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Perceived future in chronic pain: the relationship between outlook on future and empirically derived psychological patient profiles.

Artikel i vetenskaplig tidskrift
Författare Christina Hellström
Bengt Jansson
Sven G. Carlsson
Publicerad i European journal of pain (London, England)
Volym 4
Nummer/häfte 3
Sidor 283-90
ISSN 1090-3801
Publiceringsår 2000
Publicerad vid Psykologiska institutionen
Sidor 283-90
Språk en
Länkar dx.doi.org/10.1053/eujp.2000.0184
Ämnesord Adaptation, Psychological, Adult, Chronic Disease, Cluster Analysis, Female, Forecasting, Humans, Male, Middle Aged, Pain, physiopathology, psychology, Pain Measurement, Self Concept
Ämneskategorier Tillämpad psykologi

Sammanfattning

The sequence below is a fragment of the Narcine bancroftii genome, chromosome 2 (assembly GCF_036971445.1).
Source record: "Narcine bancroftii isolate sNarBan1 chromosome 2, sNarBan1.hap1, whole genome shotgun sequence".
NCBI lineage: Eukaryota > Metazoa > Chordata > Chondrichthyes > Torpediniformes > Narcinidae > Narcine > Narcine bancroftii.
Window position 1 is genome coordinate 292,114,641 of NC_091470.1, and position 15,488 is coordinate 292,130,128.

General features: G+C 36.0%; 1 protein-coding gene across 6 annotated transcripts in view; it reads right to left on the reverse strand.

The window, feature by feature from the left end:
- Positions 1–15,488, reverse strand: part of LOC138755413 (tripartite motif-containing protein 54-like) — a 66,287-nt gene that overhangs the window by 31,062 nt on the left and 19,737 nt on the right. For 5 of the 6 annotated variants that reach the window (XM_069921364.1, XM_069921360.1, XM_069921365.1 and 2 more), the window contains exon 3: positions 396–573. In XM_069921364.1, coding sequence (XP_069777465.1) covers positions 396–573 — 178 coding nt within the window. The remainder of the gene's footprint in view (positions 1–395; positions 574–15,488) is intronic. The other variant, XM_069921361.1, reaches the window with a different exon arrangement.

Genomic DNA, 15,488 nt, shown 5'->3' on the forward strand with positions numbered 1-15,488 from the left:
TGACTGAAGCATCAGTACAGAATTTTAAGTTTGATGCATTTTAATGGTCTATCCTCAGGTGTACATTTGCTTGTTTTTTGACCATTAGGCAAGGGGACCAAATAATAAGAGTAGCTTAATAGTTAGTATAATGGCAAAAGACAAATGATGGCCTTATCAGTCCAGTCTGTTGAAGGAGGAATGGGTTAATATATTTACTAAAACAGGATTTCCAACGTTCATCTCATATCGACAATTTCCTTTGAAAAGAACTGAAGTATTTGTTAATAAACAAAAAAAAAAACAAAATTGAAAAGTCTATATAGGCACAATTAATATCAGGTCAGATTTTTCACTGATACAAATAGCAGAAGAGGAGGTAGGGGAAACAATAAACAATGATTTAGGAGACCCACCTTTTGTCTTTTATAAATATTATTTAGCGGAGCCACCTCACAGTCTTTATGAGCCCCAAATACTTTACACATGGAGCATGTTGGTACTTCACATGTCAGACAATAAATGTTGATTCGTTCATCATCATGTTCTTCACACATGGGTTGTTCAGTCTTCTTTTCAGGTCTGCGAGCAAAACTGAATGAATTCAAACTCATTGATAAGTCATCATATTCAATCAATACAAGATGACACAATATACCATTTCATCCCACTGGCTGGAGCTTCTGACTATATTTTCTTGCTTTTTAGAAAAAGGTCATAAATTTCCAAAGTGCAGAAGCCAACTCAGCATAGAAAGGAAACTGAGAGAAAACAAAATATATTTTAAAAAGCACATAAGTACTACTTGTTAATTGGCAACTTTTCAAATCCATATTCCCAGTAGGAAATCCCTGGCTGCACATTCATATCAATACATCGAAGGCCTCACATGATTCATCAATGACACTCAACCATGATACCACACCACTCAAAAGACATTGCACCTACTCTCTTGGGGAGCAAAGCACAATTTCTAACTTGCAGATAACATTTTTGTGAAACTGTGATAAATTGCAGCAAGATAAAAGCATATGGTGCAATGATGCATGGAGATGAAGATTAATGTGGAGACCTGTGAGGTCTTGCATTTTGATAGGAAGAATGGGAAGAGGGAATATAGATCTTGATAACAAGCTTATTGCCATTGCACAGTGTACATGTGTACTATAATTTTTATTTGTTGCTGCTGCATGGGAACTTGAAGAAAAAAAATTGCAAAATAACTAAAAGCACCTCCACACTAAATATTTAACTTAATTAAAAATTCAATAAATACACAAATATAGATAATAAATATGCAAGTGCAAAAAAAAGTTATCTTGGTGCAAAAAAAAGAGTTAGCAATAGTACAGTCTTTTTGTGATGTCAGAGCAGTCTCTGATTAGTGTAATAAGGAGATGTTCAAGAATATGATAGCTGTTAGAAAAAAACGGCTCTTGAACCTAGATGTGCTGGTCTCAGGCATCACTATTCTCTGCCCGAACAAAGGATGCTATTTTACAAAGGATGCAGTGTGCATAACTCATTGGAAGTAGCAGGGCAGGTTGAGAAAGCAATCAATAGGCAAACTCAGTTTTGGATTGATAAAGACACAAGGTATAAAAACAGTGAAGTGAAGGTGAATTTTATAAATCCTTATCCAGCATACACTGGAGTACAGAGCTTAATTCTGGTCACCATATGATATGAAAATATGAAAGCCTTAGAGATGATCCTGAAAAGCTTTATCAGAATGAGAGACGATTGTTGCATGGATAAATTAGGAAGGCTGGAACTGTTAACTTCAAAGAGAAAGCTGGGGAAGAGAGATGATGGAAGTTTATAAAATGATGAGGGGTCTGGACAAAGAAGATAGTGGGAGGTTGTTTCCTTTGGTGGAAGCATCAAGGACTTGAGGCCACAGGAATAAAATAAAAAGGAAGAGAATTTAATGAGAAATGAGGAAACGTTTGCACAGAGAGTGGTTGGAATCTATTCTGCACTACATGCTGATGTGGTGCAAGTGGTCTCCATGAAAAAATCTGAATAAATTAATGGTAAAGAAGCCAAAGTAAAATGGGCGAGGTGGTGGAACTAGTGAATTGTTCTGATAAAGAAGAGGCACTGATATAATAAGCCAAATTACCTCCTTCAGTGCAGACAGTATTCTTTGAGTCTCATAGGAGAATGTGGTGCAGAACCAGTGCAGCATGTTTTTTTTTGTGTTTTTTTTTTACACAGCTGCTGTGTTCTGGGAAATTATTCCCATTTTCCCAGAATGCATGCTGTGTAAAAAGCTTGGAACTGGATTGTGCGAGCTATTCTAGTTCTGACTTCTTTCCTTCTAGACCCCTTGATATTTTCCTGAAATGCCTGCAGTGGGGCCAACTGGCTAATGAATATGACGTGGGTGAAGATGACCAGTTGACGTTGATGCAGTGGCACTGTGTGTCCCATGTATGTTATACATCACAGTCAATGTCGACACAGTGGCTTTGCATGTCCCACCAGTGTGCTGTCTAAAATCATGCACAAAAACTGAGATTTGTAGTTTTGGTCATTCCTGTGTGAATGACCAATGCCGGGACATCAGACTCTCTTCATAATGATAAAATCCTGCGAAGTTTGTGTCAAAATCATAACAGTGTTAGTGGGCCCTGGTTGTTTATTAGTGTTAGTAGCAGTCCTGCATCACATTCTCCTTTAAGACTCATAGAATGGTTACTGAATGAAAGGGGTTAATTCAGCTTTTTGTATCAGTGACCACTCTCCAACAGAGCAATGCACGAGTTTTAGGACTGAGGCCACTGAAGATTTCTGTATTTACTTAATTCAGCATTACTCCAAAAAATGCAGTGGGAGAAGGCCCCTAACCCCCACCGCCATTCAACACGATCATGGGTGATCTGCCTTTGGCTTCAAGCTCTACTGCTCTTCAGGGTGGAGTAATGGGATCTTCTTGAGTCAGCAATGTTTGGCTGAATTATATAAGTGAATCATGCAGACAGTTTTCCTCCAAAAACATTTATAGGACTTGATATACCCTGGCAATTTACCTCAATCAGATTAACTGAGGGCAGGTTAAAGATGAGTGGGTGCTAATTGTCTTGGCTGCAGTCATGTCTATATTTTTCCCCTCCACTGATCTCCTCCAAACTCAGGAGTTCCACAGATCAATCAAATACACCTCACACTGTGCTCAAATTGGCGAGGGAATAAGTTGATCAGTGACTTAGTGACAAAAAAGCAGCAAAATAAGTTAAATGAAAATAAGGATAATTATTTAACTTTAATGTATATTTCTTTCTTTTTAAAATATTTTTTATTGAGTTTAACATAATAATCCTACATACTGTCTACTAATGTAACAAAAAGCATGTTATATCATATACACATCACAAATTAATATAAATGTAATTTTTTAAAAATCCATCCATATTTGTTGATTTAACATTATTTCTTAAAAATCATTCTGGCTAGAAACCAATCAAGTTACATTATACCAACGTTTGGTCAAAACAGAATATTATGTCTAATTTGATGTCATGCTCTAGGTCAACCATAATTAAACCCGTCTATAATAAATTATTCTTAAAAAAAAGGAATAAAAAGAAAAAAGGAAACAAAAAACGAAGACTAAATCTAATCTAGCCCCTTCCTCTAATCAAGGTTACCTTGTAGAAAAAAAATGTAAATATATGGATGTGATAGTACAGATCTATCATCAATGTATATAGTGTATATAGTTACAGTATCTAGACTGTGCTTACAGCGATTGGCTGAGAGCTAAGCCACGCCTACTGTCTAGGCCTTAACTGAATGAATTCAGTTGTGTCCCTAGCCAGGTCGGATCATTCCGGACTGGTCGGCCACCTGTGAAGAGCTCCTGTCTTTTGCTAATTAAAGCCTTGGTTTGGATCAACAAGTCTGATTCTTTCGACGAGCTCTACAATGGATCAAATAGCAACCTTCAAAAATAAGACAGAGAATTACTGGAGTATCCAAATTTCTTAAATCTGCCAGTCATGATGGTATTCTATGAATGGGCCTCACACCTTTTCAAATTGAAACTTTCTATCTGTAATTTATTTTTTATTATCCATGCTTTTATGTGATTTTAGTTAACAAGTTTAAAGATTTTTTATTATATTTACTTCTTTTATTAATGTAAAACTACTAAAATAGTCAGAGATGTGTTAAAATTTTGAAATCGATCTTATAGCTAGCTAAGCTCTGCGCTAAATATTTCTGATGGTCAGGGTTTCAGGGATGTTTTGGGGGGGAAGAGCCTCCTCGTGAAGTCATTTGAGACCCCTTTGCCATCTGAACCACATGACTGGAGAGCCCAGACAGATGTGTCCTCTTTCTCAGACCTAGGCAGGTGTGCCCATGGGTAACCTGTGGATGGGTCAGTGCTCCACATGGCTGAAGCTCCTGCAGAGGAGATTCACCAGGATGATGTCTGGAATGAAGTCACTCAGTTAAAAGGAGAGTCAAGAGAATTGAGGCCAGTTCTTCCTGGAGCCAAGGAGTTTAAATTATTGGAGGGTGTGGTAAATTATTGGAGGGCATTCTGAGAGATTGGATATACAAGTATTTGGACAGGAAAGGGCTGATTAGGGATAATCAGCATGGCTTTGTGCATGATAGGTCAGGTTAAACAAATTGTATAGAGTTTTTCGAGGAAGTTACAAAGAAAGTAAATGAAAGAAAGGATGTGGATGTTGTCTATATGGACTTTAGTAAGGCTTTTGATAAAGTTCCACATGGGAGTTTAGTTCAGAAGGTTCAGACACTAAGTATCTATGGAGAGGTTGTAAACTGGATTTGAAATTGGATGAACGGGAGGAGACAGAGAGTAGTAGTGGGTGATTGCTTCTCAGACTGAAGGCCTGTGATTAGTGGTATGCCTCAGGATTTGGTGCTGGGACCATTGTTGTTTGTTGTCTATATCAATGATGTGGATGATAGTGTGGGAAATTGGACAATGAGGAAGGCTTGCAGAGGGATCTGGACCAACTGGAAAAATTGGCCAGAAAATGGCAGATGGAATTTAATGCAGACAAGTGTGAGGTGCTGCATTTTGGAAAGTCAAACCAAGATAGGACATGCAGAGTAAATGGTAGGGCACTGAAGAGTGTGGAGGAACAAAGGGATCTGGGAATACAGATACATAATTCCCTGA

Perceived (subjective) future has been found to be a significant factor in explaining the relationship between pain and pain-related distress. The present study is based on the assumption that chronic pain patients with the three psychological profiles introduced by Turk and Rudy in 1988 could also be found in a sample of chronic pain patients and if so, these profiles have different perspectives on the future. The Multidimensional Pain Inventory (MPI) and The Future Scale were used to collect data from 569 patients with heterogeneous non-malignant chronic pain. A cluster analysis was conducted, where the resulting clusters closely resembled the profiles labelled by Turk and Rudy as 'dysfunctional', 'interpersonally distressed' and 'adaptive coper'. The results indicated that patients with adaptive coper profile have a more positive perception, while those with an interpersonally distressed profile have a more negative perception of the future. With an increased duration of pain, the proportion of the adaptive coper category decreased linearly, while an opposite trend was noted for the interpersonally distressed category. These results may better enable profiled psychological interventions in clinical pain treatment, e.g. by providing patients with therapies focused on positive future orientation, resulting in increased motivation for health-seeking behaviour and better abilities to cope with pain.

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